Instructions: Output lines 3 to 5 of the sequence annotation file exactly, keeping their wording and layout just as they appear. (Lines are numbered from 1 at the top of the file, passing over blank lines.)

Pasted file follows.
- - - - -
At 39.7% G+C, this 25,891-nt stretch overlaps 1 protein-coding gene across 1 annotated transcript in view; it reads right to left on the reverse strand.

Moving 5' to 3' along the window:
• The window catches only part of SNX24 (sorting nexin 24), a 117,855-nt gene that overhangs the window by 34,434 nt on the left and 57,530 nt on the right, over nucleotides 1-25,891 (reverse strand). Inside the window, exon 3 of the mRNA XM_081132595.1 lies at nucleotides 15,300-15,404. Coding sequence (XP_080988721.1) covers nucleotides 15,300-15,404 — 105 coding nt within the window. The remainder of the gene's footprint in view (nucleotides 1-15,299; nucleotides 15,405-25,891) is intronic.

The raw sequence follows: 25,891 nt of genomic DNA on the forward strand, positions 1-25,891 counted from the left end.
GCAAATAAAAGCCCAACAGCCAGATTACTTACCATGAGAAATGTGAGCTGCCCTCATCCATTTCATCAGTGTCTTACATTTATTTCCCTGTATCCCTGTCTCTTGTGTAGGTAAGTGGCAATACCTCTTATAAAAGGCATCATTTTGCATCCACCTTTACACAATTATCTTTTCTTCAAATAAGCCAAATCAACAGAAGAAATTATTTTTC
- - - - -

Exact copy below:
• The window catches only part of SNX24 (sorting nexin 24), a 117,855-nt gene that overhangs the window by 34,434 nt on the left and 57,530 nt on the right, over nucleotides 1-25,891 (reverse strand). Inside the window, exon 3 of the mRNA XM_081132595.1 lies at nucleotides 15,300-15,404. Coding sequence (XP_080988721.1) covers nucleotides 15,300-15,404 — 105 coding nt within the window. The remainder of the gene's footprint in view (nucleotides 1-15,299; nucleotides 15,405-25,891) is intronic.

The raw sequence follows: 25,891 nt of genomic DNA on the forward strand, positions 1-25,891 counted from the left end.
GCAAATAAAAGCCCAACAGCCAGATTACTTACCATGAGAAATGTGAGCTGCCCTCATCCATTTCATCAGTGTCTTACATTTATTTCCCTGTATCCCTGTCTCTTGTGTAGGTAAGTGGCAATACCTCTTATAAAAGGCATCATTTTGCATCCACCTTTACACAATTATCTTTTCTTCAAATAAGCCAAATCAACAGAAGAAATTATTTTTC